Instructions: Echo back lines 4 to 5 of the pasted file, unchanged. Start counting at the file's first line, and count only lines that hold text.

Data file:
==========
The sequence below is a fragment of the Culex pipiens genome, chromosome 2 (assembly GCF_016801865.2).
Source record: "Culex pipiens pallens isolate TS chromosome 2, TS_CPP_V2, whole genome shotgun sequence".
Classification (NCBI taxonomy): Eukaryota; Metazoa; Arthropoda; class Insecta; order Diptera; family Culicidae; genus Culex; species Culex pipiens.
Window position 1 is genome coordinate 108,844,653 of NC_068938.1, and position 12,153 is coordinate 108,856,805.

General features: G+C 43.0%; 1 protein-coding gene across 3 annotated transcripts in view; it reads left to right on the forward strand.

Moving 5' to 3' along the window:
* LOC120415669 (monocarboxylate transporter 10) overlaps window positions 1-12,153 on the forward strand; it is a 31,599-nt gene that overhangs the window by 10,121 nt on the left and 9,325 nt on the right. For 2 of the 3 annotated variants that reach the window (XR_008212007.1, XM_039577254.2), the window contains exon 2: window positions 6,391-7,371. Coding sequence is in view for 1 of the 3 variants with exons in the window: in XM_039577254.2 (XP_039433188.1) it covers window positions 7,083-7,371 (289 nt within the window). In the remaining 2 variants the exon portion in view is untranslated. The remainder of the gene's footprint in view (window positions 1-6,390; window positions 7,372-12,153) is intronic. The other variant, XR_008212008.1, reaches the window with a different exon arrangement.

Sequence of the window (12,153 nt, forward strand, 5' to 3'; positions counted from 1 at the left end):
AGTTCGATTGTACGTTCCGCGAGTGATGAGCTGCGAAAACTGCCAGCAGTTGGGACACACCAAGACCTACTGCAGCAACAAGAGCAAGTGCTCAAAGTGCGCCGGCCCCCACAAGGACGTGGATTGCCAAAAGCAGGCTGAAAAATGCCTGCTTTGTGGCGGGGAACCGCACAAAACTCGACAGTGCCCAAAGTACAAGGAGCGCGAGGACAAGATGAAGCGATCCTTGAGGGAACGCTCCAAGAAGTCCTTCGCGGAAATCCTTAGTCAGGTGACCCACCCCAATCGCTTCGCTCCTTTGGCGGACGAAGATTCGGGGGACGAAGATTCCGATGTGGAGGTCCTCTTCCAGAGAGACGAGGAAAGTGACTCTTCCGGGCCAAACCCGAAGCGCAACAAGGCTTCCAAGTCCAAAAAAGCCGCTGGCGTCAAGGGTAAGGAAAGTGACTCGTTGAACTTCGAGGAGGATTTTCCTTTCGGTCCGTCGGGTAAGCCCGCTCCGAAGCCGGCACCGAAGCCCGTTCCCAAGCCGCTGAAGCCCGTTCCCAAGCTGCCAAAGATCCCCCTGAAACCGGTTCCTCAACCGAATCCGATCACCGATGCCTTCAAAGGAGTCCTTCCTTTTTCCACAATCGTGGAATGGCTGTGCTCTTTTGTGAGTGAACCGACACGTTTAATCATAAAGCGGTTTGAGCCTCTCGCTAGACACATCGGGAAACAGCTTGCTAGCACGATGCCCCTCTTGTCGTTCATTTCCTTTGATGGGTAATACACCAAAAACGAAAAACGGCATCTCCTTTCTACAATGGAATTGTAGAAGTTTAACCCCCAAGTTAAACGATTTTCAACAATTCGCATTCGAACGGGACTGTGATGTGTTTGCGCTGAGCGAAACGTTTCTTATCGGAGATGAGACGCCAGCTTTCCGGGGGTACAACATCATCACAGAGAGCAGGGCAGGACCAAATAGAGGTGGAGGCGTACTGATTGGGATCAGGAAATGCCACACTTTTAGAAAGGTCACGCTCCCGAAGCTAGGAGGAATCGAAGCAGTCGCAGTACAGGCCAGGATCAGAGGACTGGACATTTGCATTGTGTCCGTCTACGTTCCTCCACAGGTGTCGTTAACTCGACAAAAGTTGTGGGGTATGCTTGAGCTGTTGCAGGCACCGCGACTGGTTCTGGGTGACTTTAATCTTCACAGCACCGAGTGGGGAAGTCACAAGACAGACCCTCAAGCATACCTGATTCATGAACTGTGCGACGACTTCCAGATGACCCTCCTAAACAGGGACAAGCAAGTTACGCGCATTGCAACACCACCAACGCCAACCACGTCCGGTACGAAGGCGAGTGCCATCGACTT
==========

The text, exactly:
Window position 1 is genome coordinate 108,844,653 of NC_068938.1, and position 12,153 is coordinate 108,856,805.

General features: G+C 43.0%; 1 protein-coding gene across 3 annotated transcripts in view; it reads left to right on the forward strand.